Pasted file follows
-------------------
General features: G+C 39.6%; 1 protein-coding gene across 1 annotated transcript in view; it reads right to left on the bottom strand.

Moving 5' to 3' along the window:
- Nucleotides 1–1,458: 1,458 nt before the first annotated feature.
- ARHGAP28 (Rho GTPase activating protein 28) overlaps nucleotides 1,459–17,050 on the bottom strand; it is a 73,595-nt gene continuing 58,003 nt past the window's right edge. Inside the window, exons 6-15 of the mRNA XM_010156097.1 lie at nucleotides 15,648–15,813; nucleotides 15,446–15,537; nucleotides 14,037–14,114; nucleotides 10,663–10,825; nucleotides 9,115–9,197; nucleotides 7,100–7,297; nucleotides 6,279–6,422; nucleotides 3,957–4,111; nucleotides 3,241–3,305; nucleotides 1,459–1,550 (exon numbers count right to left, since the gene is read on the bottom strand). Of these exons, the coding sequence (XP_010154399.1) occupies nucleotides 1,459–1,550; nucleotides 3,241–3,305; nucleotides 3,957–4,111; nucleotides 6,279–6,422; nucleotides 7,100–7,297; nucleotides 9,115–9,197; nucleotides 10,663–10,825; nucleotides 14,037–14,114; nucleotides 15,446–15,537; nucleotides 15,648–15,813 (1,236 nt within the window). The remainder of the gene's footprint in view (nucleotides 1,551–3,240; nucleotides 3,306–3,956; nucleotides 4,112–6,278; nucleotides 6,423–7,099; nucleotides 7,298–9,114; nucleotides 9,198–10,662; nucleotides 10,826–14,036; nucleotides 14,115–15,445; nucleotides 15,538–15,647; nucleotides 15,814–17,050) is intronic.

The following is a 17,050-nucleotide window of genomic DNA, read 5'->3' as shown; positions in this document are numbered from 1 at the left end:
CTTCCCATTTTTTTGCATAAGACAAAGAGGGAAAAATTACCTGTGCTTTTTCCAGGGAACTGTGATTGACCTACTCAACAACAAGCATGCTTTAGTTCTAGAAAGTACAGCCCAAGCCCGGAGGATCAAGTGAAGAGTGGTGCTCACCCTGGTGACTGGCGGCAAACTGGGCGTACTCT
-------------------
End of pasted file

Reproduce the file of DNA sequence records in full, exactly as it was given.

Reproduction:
General features: G+C 39.6%; 1 protein-coding gene across 1 annotated transcript in view; it reads right to left on the bottom strand.

Moving 5' to 3' along the window:
- Nucleotides 1–1,458: 1,458 nt before the first annotated feature.
- ARHGAP28 (Rho GTPase activating protein 28) overlaps nucleotides 1,459–17,050 on the bottom strand; it is a 73,595-nt gene continuing 58,003 nt past the window's right edge. Inside the window, exons 6-15 of the mRNA XM_010156097.1 lie at nucleotides 15,648–15,813; nucleotides 15,446–15,537; nucleotides 14,037–14,114; nucleotides 10,663–10,825; nucleotides 9,115–9,197; nucleotides 7,100–7,297; nucleotides 6,279–6,422; nucleotides 3,957–4,111; nucleotides 3,241–3,305; nucleotides 1,459–1,550 (exon numbers count right to left, since the gene is read on the bottom strand). Of these exons, the coding sequence (XP_010154399.1) occupies nucleotides 1,459–1,550; nucleotides 3,241–3,305; nucleotides 3,957–4,111; nucleotides 6,279–6,422; nucleotides 7,100–7,297; nucleotides 9,115–9,197; nucleotides 10,663–10,825; nucleotides 14,037–14,114; nucleotides 15,446–15,537; nucleotides 15,648–15,813 (1,236 nt within the window). The remainder of the gene's footprint in view (nucleotides 1,551–3,240; nucleotides 3,306–3,956; nucleotides 4,112–6,278; nucleotides 6,423–7,099; nucleotides 7,298–9,114; nucleotides 9,198–10,662; nucleotides 10,826–14,036; nucleotides 14,115–15,445; nucleotides 15,538–15,647; nucleotides 15,814–17,050) is intronic.

The following is a 17,050-nucleotide window of genomic DNA, read 5'->3' as shown; positions in this document are numbered from 1 at the left end:
CTTCCCATTTTTTTGCATAAGACAAAGAGGGAAAAATTACCTGTGCTTTTTCCAGGGAACTGTGATTGACCTACTCAACAACAAGCATGCTTTAGTTCTAGAAAGTACAGCCCAAGCCCGGAGGATCAAGTGAAGAGTGGTGCTCACCCTGGTGACTGGCGGCAAACTGGGCGTACTCT